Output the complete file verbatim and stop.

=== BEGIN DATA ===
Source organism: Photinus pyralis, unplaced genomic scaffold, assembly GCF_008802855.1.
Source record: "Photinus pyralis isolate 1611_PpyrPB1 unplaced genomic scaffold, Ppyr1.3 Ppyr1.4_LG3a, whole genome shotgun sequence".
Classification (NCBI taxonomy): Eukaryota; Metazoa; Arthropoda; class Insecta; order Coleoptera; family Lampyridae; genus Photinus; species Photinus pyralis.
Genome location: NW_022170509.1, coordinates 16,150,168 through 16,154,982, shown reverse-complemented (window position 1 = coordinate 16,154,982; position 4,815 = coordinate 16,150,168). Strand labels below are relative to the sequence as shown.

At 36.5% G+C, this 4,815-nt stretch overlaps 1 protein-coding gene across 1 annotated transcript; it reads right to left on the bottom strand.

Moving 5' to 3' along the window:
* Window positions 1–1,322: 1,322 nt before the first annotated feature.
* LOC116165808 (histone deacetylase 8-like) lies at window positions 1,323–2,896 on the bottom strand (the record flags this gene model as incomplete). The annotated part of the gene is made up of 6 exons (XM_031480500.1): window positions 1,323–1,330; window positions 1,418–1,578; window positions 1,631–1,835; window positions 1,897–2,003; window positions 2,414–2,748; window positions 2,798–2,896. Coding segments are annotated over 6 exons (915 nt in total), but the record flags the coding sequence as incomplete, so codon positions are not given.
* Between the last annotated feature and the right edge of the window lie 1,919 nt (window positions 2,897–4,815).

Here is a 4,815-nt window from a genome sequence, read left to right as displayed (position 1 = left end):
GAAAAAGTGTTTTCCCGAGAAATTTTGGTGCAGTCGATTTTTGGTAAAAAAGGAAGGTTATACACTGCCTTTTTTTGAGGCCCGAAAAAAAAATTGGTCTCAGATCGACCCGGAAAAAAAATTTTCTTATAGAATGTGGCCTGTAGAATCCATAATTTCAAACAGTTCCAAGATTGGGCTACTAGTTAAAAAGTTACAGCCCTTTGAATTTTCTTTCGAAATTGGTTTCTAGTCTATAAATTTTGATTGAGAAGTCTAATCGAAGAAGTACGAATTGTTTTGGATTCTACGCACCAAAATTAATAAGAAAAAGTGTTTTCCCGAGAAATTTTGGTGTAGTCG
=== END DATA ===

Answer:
Source organism: Photinus pyralis, unplaced genomic scaffold, assembly GCF_008802855.1.
Source record: "Photinus pyralis isolate 1611_PpyrPB1 unplaced genomic scaffold, Ppyr1.3 Ppyr1.4_LG3a, whole genome shotgun sequence".
Classification (NCBI taxonomy): Eukaryota; Metazoa; Arthropoda; class Insecta; order Coleoptera; family Lampyridae; genus Photinus; species Photinus pyralis.
Genome location: NW_022170509.1, coordinates 16,150,168 through 16,154,982, shown reverse-complemented (window position 1 = coordinate 16,154,982; position 4,815 = coordinate 16,150,168). Strand labels below are relative to the sequence as shown.

At 36.5% G+C, this 4,815-nt stretch overlaps 1 protein-coding gene across 1 annotated transcript; it reads right to left on the bottom strand.

Moving 5' to 3' along the window:
* Window positions 1–1,322: 1,322 nt before the first annotated feature.
* LOC116165808 (histone deacetylase 8-like) lies at window positions 1,323–2,896 on the bottom strand (the record flags this gene model as incomplete). The annotated part of the gene is made up of 6 exons (XM_031480500.1): window positions 1,323–1,330; window positions 1,418–1,578; window positions 1,631–1,835; window positions 1,897–2,003; window positions 2,414–2,748; window positions 2,798–2,896. Coding segments are annotated over 6 exons (915 nt in total), but the record flags the coding sequence as incomplete, so codon positions are not given.
* Between the last annotated feature and the right edge of the window lie 1,919 nt (window positions 2,897–4,815).

Here is a 4,815-nt window from a genome sequence, read left to right as displayed (position 1 = left end):
GAAAAAGTGTTTTCCCGAGAAATTTTGGTGCAGTCGATTTTTGGTAAAAAAGGAAGGTTATACACTGCCTTTTTTTGAGGCCCGAAAAAAAAATTGGTCTCAGATCGACCCGGAAAAAAAATTTTCTTATAGAATGTGGCCTGTAGAATCCATAATTTCAAACAGTTCCAAGATTGGGCTACTAGTTAAAAAGTTACAGCCCTTTGAATTTTCTTTCGAAATTGGTTTCTAGTCTATAAATTTTGATTGAGAAGTCTAATCGAAGAAGTACGAATTGTTTTGGATTCTACGCACCAAAATTAATAAGAAAAAGTGTTTTCCCGAGAAATTTTGGTGTAGTCG